"I’m very interested in the tradition of naming apartment buildings, a common practice in Istanbul; I like the lyrical quality of some of these names, and the many different ways in which the signs As a child, I saw many flats in Istanbul that were used mainly as storage space for the odds and ends nobody had the heart to throw out, and the toys of now grown-up children. My own personal memories inspired my descriptions of the flat where Kemal and Fusun used to meet. Perhaps this was only possible because of low rents, taxes, and heating costs. Regardless, these flats relied on heating stoves for warmth, and were consequently always cold, just like my mother’s flat, where I’d converted one of the rooms into a painting studio. My grand¬mother spent the last thirty years of her life, after her husband died and her daughters were married, in a single room in a house the size of the museum. The rooms that had once been home to an animated, joyful, crowded family life were now under an inch of dust, but the objects that furnished them had been perfectly preserved. Whenever my older brother and I used to walk into one of these eerie, quiet rooms, we always felt, with a shiver, that the objects were communicating with each other." (The Innocence of Objects by Orhan Pamuk)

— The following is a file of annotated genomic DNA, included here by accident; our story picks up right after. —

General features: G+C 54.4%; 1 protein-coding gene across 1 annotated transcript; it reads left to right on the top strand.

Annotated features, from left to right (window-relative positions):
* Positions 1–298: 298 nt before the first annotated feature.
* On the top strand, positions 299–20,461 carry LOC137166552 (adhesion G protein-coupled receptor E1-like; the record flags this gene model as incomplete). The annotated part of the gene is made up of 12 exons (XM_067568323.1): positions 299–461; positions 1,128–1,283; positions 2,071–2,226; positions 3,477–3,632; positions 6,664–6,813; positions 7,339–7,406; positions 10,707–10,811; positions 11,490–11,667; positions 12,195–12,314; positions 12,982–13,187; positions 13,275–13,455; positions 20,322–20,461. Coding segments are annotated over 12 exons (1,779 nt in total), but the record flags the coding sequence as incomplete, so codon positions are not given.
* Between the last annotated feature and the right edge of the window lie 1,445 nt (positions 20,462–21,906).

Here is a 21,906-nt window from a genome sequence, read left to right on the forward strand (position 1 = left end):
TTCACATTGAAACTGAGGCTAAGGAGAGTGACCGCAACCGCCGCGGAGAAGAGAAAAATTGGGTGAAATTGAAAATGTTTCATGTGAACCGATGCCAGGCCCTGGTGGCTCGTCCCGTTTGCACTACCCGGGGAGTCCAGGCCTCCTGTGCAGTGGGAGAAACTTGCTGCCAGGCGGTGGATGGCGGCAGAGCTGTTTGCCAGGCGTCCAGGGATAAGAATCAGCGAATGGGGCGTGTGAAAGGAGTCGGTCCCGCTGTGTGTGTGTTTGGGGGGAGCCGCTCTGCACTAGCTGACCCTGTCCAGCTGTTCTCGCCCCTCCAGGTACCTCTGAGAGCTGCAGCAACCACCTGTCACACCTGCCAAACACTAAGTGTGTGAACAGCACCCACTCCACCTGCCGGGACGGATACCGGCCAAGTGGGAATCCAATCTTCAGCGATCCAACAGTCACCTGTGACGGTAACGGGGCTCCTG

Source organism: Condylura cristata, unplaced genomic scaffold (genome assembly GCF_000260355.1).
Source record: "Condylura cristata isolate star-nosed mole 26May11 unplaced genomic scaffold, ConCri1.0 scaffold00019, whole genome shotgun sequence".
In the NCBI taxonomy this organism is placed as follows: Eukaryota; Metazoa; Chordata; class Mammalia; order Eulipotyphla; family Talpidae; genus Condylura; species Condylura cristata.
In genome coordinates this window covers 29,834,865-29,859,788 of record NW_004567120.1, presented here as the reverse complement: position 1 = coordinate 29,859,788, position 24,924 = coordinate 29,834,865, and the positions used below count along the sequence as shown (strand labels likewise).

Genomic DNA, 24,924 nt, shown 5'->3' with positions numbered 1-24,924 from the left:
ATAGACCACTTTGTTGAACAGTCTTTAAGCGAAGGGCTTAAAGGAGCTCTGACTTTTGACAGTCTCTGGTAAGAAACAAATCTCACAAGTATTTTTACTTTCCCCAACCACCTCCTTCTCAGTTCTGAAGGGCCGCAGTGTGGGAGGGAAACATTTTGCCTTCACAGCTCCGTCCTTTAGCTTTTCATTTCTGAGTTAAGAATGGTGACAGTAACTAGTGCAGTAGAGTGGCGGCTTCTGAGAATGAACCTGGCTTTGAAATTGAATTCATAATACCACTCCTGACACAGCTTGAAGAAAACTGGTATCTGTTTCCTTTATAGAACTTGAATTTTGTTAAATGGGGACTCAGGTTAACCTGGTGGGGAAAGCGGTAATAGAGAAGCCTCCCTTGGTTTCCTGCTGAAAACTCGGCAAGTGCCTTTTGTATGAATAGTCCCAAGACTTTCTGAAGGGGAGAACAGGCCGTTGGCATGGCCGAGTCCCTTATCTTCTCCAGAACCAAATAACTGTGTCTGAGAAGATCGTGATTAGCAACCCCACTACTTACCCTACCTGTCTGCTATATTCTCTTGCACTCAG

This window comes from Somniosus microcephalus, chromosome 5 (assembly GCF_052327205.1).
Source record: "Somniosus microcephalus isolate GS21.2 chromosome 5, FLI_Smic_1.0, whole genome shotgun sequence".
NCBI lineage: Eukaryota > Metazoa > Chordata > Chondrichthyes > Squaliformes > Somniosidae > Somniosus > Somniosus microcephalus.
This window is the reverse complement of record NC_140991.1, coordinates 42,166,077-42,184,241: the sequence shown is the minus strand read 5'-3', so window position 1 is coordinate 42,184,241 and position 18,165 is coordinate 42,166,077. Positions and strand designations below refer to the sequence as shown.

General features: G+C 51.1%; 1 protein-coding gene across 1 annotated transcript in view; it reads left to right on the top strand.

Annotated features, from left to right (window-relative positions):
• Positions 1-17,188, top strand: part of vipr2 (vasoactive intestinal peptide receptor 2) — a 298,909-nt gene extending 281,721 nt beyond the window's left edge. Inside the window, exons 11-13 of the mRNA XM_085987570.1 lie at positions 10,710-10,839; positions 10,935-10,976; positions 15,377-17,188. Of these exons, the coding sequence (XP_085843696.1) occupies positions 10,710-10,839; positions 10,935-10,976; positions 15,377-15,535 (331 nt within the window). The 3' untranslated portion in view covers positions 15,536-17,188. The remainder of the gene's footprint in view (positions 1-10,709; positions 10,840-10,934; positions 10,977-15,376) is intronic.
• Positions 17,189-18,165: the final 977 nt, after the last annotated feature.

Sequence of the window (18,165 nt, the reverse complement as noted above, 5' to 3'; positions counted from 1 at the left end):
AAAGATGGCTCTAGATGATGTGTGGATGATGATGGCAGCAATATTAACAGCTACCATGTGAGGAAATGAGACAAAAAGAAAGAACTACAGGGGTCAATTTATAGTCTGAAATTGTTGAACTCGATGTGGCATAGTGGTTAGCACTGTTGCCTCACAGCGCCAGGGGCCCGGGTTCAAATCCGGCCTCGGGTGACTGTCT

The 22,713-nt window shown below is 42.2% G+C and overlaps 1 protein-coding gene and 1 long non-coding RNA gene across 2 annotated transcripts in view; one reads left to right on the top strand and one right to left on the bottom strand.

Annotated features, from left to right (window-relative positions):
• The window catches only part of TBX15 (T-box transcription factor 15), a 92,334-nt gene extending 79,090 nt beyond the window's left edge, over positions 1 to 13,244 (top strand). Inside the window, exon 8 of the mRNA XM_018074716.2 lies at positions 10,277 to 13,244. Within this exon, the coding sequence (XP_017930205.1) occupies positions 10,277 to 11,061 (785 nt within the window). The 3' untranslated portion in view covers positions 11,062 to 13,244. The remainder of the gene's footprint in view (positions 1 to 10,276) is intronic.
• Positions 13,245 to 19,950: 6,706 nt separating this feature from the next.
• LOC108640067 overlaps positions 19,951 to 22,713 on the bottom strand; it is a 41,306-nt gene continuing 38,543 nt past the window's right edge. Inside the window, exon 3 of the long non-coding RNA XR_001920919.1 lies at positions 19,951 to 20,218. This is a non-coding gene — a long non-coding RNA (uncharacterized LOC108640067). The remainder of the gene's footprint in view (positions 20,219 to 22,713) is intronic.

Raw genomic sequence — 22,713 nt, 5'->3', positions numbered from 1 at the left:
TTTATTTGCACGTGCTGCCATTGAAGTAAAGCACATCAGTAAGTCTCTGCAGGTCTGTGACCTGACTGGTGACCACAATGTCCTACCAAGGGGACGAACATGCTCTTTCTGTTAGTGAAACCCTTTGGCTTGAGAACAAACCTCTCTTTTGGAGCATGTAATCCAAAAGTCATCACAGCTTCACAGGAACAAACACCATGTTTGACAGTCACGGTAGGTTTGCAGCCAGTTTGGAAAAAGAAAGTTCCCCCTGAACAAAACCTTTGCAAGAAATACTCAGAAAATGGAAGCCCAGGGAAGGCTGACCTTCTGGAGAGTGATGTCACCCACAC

• Title: 7. The Merhamet Apartments

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